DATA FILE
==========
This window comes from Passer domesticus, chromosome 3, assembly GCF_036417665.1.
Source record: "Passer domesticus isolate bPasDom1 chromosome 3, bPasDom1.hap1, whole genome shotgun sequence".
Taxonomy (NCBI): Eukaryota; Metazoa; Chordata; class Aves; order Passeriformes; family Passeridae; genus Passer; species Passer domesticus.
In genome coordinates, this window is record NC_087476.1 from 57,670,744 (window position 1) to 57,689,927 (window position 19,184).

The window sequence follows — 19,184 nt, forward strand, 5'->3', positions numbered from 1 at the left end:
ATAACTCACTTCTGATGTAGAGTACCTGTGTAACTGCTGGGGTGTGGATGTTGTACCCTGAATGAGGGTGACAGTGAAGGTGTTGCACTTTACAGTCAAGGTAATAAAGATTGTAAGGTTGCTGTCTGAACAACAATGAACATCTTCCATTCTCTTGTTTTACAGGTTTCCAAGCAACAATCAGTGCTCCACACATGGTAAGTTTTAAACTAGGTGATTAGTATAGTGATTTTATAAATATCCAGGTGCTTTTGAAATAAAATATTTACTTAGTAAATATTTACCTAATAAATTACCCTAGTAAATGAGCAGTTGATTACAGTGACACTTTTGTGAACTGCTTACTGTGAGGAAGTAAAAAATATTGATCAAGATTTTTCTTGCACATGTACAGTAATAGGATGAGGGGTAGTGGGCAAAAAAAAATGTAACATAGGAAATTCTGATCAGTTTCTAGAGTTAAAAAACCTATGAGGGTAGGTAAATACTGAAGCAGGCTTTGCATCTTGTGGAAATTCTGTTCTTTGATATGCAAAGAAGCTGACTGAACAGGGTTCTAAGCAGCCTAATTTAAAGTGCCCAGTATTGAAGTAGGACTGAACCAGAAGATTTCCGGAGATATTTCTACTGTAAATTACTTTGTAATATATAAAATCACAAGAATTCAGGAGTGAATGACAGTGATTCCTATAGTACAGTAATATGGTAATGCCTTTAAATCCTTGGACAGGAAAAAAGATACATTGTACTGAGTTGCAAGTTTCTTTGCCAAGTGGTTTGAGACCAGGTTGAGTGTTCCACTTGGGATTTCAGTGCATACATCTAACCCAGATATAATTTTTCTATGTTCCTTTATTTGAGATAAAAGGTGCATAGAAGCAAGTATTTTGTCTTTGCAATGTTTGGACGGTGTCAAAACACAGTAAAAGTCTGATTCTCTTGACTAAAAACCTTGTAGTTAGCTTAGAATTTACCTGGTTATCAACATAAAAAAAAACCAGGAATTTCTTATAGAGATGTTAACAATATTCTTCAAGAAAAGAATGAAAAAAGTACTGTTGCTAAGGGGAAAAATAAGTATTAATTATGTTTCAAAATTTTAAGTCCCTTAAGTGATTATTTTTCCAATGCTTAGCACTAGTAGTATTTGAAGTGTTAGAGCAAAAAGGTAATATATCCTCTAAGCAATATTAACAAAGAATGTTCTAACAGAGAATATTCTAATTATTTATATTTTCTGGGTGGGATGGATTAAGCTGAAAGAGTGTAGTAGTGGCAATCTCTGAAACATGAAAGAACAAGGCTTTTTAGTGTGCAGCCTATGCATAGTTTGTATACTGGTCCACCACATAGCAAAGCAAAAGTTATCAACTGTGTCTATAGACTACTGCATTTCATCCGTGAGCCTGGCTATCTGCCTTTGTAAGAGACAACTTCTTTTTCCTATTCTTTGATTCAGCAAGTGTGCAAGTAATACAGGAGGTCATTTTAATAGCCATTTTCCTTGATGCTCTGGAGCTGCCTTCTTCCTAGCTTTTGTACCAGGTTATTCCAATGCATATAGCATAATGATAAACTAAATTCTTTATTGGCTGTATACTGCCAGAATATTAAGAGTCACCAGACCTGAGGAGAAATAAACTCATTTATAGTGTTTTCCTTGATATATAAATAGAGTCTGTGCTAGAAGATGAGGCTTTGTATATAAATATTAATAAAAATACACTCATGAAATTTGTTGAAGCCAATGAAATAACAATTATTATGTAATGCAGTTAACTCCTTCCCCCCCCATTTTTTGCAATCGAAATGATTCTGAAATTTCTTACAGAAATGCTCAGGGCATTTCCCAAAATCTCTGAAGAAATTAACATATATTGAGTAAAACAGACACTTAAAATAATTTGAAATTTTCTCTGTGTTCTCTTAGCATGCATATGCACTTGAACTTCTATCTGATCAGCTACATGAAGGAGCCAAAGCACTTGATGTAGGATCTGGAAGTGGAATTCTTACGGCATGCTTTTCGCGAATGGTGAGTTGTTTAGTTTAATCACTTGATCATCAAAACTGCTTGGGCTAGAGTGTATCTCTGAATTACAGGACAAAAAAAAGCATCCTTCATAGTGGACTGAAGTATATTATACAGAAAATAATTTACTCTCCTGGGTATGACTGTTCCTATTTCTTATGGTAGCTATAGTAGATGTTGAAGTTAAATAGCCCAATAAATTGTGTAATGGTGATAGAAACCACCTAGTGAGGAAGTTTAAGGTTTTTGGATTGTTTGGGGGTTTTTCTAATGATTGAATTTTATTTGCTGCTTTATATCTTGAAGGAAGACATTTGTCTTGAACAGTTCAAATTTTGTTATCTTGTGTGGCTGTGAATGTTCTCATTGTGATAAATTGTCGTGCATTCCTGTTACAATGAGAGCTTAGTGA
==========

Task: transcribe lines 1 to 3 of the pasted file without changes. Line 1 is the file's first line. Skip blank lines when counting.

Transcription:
This window comes from Passer domesticus, chromosome 3, assembly GCF_036417665.1.
Source record: "Passer domesticus isolate bPasDom1 chromosome 3, bPasDom1.hap1, whole genome shotgun sequence".
Taxonomy (NCBI): Eukaryota; Metazoa; Chordata; class Aves; order Passeriformes; family Passeridae; genus Passer; species Passer domesticus.